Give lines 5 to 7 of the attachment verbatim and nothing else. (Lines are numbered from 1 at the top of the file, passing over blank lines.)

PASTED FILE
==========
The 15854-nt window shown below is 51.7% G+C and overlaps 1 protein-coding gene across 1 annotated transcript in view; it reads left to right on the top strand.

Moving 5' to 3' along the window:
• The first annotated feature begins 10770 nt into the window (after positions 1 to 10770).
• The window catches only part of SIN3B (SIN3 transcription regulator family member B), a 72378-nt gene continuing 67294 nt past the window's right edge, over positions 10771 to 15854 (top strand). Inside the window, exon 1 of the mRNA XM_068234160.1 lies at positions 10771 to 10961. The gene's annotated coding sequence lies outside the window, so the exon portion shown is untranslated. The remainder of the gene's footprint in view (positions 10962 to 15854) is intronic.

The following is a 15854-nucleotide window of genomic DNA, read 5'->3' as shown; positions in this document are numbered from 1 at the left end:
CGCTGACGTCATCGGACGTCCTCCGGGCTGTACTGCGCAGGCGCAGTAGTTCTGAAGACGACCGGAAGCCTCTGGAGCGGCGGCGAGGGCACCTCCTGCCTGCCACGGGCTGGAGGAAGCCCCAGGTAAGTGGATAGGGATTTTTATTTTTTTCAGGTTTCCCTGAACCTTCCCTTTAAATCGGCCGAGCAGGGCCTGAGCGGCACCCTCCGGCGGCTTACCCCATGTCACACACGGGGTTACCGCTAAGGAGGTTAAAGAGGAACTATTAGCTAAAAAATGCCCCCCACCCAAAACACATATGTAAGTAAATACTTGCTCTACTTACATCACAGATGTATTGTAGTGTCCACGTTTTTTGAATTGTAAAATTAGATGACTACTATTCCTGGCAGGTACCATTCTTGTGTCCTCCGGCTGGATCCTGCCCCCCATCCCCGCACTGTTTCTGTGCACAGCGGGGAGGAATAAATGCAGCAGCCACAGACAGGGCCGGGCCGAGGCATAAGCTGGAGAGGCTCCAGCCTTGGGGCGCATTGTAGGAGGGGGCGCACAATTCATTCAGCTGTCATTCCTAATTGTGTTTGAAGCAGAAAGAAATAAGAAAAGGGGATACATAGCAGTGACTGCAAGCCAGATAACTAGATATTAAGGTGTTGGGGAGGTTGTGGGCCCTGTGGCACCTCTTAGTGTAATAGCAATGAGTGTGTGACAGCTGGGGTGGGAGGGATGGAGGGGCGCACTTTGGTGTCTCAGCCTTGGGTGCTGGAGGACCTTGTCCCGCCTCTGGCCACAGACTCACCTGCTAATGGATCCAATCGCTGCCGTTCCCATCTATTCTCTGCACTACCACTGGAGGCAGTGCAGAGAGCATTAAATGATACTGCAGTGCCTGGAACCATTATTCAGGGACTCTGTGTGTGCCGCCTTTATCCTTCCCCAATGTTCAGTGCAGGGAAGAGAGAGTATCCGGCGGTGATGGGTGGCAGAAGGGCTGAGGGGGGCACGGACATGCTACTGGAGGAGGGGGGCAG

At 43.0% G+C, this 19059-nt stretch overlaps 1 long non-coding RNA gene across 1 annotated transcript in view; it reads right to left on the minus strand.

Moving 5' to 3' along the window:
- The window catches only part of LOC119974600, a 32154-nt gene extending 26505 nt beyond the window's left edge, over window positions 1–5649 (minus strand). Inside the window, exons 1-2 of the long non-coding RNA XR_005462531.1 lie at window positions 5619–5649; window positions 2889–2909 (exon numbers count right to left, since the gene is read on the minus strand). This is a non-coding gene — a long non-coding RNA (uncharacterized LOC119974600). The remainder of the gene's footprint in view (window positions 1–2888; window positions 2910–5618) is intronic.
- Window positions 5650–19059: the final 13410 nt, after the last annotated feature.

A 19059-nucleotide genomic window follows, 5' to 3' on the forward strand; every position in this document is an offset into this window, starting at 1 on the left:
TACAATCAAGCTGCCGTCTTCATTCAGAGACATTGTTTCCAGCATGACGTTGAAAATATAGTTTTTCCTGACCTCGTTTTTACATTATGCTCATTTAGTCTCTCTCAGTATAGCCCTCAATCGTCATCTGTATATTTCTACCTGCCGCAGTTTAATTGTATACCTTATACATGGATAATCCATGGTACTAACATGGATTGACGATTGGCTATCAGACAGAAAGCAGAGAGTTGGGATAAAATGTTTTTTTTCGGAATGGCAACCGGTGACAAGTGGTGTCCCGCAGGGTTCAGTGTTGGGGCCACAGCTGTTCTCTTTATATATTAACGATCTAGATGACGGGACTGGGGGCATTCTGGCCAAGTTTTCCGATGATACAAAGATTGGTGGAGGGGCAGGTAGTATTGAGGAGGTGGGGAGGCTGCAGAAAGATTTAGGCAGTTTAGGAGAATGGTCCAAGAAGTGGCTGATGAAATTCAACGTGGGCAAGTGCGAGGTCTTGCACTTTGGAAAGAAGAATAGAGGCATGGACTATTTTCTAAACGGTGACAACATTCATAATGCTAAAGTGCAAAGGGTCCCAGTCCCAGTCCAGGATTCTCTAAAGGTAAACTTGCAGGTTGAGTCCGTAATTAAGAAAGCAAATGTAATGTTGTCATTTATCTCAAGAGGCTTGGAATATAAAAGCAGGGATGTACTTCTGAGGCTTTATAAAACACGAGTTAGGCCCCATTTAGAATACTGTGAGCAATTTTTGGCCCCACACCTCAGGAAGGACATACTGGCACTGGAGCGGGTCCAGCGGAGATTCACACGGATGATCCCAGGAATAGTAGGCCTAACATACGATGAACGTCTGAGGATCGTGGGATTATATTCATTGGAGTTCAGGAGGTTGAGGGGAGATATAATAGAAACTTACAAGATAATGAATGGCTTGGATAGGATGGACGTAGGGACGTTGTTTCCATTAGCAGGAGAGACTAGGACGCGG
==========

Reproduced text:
The following is a 15854-nucleotide window of genomic DNA, read 5'->3' as shown; positions in this document are numbered from 1 at the left end:
CGCTGACGTCATCGGACGTCCTCCGGGCTGTACTGCGCAGGCGCAGTAGTTCTGAAGACGACCGGAAGCCTCTGGAGCGGCGGCGAGGGCACCTCCTGCCTGCCACGGGCTGGAGGAAGCCCCAGGTAAGTGGATAGGGATTTTTATTTTTTTCAGGTTTCCCTGAACCTTCCCTTTAAATCGGCCGAGCAGGGCCTGAGCGGCACCCTCCGGCGGCTTACCCCATGTCACACACGGGGTTACCGCTAAGGAGGTTAAAGAGGAACTATTAGCTAAAAAATGCCCCCCACCCAAAACACATATGTAAGTAAATACTTGCTCTACTTACATCACAGATGTATTGTAGTGTCCACGTTTTTTGAATTGTAAAATTAGATGACTACTATTCCTGGCAGGTACCATTCTTGTGTCCTCCGGCTGGATCCTGCCCCCCATCCCCGCACTGTTTCTGTGCACAGCGGGGAGGAATAAATGCAGCAGCCACAGACAGGGCCGGGCCGAGGCATAAGCTGGAGAGGCTCCAGCCTTGGGGCGCATTGTAGGAGGGGGCGCACAATTCATTCAGCTGTCATTCCTAATTGTGTTTGAAGCAGAAAGAAATAAGAAAAGGGGATACATAGCAGTGACTGCAAGCCAGATAACTAGATATTAAGGTGTTGGGGAGGTTGTGGGCCCTGTGGCACCTCTTAGTGTAATAGCAATGAGTGTGTGACAGCTGGGGTGGGAGGGATGGAGGGGCGCACTTTGGTGTCTCAGCCTTGGGTGCTGGAGGACCTTGTCCCGCCTCTGGCCACAGACTCACCTGCTAATGGATCCAATCGCTGCCGTTCCCATCTATTCTCTGCACTACCACTGGAGGCAGTGCAGAGAGCATTAAATGATACTGCAGTGCCTGGAACCATTATTCAGGGACTCTGTGTGTGCCGCCTTTATCCTTCCCCAATGTTCAGTGCAGGGAAGAGAGAGTATCCGGCGGTGATGGGTGGCAGAAGGGCTGAGGGGGGCACGGACATGCTACTGGAGGAGGGGGGCAG

At 43.0% G+C, this 19059-nt stretch overlaps 1 long non-coding RNA gene across 1 annotated transcript in view; it reads right to left on the minus strand.